In 1895 or 1896, Akiva [Maltin] was about sixteen and had absorbed as much as could be offered to him at the elementary school. His father, pious and anxious to see his son continue his religious studies, assembled several lads of the same age and taught them personally in his own apartment on the top floor of 172 Clinton Street. In addition to Akiva Matlin, were Hillel Rogoff and Aaron Abramowitz. The news of this advanced class spread, and soon the group grew to about twelve students. Rabbi Matlin could not accommodate them in his home any longer and began to seek larger quarters. The father of one of the students who was a member of the Mariampol Synagogue persuaded his congregation to house the incipient yeshiva.

 

      Rav Yitzchok Elchanan Spektor passed away in 1896. In 1897 Rabbi Matlin joined a group of fellow rabbonim and communal leaders, most of whom were from Lithuania, in establishing a yeshiva named in honor of Rav Spektor. Thus the group of young men Rabbi Matlin had been teaching became the nucleus for the founding of the Rabbi Isaac Elchanan Theological Seminary (RIETS).
 
      Rabbi Matlin never taught Talmud at RIETS on a regular basis. However, “he offered visiting lectures and remained closely involved with the yeshiva’s welfare and progress. In addition, he was one of the founders and ongoing supporters of Orthodoxy’s major rabbinic union, the Agudath ha-Rabbonim, which, as early as 1903, became closely identified with the Rabbi Isaac Elchanan yeshiva.”[i]
 

      Because Rabbi Matlin suffered from a number of chronic health problems, he hoped to relocate to a location where he could pursue a quiet lifestyle.

 

            In 1914 he found the opportunity which he hoped would make it possible for him to withdraw from any form of rabbinical occupation. On his way back to New York City from an inspection trip to the wineries in California, he visited some of his European friends and relatives in Sioux City, Iowa. They talked excitedly about the tranquility of life and good climate of the West. Rabbi Matlin was so carried away with their enthusiasm that he applied for and received a government land grant in Montana. There he hoped to create a model Jewish community and earn his living as a farmer. Unfortunately, his Kovno background had made no provision for farming, and soon Rabbi Matlin was forced to give up his land. He returned to Sioux City, where he assumed a rabbinical pulpit and earned the respect of the entire community. Rabbi Matlin died in Sioux City in 1927 at the age of seventy-two.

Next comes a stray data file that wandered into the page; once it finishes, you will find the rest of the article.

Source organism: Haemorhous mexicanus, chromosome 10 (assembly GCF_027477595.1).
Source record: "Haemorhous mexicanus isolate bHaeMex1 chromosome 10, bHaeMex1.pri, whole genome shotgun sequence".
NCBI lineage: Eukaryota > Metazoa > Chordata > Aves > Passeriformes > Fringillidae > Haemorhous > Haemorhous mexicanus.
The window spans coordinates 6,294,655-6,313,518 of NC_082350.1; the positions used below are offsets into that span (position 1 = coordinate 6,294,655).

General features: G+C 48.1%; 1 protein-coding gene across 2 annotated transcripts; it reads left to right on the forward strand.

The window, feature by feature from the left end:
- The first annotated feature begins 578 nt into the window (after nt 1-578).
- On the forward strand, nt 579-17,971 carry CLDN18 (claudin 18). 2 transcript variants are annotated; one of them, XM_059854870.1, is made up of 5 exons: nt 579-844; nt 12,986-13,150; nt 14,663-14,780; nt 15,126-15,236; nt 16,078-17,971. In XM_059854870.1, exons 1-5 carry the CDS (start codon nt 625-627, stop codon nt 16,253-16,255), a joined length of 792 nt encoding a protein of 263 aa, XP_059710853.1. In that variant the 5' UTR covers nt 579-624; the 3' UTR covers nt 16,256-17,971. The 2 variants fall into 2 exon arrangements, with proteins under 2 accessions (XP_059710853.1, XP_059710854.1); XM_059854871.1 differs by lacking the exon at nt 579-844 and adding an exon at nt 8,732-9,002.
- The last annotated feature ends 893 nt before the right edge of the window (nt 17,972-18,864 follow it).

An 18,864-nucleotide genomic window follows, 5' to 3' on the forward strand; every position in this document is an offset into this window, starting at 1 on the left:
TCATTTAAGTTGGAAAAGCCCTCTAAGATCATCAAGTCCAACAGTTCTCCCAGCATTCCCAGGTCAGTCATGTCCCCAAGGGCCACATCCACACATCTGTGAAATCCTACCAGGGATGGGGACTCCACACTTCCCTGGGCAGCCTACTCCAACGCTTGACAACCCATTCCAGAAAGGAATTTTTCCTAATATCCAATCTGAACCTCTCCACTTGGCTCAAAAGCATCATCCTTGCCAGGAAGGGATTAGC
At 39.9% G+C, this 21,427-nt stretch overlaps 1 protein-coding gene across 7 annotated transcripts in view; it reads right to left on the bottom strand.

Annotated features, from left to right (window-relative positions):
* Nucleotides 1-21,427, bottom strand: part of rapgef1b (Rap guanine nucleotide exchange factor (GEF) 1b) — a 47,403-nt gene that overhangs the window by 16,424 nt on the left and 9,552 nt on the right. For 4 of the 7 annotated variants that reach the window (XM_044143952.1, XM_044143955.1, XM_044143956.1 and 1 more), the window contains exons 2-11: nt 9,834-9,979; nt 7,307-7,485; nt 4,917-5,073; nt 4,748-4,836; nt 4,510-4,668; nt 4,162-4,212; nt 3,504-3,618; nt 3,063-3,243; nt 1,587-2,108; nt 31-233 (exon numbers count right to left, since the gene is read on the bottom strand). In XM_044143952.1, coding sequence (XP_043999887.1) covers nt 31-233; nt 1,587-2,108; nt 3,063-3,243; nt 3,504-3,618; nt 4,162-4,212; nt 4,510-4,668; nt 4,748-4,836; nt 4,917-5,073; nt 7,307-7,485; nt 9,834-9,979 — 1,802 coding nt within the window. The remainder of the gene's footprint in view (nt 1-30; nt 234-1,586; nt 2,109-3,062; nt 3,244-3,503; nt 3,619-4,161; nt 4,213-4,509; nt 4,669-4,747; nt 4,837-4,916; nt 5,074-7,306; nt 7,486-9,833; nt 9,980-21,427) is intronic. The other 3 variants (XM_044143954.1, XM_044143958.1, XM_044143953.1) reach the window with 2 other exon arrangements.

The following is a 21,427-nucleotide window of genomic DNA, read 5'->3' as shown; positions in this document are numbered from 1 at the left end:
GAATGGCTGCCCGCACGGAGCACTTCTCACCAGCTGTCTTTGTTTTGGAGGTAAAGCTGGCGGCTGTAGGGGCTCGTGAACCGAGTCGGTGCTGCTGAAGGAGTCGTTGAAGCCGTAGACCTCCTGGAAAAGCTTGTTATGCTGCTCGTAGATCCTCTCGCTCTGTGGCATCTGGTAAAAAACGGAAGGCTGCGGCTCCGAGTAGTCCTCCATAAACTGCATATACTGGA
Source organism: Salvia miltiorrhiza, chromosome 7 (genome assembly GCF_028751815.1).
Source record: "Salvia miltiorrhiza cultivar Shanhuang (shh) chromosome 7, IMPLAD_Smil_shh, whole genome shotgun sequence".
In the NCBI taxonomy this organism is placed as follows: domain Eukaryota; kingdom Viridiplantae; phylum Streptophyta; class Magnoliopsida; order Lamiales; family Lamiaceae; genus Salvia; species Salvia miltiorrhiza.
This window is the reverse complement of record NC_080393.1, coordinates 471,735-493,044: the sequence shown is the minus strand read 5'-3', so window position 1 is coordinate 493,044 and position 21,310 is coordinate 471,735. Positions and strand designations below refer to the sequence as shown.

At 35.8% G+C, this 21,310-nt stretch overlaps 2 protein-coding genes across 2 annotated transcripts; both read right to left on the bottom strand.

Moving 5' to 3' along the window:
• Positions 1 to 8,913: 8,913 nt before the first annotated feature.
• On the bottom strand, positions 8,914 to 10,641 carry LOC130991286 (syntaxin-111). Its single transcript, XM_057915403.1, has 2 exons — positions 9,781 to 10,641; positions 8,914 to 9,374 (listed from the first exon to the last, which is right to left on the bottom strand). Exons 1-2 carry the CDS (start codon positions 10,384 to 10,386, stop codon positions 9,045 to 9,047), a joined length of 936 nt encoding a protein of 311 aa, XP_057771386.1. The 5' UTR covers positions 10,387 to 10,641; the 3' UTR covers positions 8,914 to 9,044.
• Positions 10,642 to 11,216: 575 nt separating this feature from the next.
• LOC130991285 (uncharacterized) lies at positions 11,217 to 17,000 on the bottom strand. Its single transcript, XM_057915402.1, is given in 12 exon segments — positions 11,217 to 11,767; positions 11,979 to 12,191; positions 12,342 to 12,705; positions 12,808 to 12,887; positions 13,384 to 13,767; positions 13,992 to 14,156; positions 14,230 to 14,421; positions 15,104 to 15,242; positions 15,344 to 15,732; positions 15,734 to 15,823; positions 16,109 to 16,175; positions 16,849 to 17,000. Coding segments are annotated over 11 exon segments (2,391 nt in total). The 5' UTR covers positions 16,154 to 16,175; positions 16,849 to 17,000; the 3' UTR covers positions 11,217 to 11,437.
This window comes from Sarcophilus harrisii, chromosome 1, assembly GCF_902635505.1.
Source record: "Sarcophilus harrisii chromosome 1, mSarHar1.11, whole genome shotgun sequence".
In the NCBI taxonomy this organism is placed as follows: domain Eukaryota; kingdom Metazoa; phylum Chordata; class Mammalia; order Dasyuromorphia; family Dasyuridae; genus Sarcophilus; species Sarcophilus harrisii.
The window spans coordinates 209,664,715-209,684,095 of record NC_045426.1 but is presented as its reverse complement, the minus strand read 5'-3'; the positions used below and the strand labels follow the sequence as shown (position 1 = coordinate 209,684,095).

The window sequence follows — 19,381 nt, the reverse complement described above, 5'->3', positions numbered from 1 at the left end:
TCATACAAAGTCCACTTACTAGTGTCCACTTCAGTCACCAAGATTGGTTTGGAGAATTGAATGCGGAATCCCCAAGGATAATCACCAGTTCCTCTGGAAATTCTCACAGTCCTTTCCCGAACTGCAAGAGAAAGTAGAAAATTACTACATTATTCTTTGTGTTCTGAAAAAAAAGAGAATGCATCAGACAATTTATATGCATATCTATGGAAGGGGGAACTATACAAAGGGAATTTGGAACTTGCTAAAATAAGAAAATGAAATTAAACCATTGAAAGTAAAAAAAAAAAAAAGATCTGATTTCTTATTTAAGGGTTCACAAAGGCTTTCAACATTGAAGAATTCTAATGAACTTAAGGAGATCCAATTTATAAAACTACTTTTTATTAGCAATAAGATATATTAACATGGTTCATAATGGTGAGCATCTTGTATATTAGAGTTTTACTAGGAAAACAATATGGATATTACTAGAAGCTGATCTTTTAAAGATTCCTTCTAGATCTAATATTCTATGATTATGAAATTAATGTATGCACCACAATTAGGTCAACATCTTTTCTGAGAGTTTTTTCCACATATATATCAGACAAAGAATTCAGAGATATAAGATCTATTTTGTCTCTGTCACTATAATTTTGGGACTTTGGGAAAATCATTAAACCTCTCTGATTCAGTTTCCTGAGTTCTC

Akiva Matlin eventually attended the Medical School of the University of Tennessee, but he never earned a medical degree.

 

       According to his brother Louis and his wife Rebecca, Akiva Matlin’s studies were interrupted by a delicate religious problem. The Matlins were Kohanim, of priestly descent, who according to Jewish law are prohibited from being exposed to corpses. When Akiva wrote his father that he had reached the stage where he was already dissecting cadavers, Rabbi Matlin was horrified. Akiva was ordered home immediately and found a job as a bookkeeper in a slaughterhouse.

 

      1. Orthodox Judaism in America, A Biographical Dictionary and Sourcebook by Moshe D. Sherman, Greenwood Press, Westport, Connecticut, 1996.

 

 

      Dr. Yitzchok Levine, a frequent contributor to The Jewish Press, is a professor in the Department of Mathematical Sciences at Stevens Institute of Technology, Hoboken, New Jersey. “Glimpses Into American Jewish History” appears the first week of each month. Dr. Levine can be contacted at llevine@stevens.edu.

About the Author: Dr. Yitzchok Levine served as a professor in the Department of Mathematical Sciences at Stevens Institute of Technology, Hoboken, New Jersey before retiring in 2008. He now teaches as an adjunct at Stevens. Glimpses Into American Jewish History appears the first week of each month. Dr. Levine can be contacted at llevine@stevens.edu.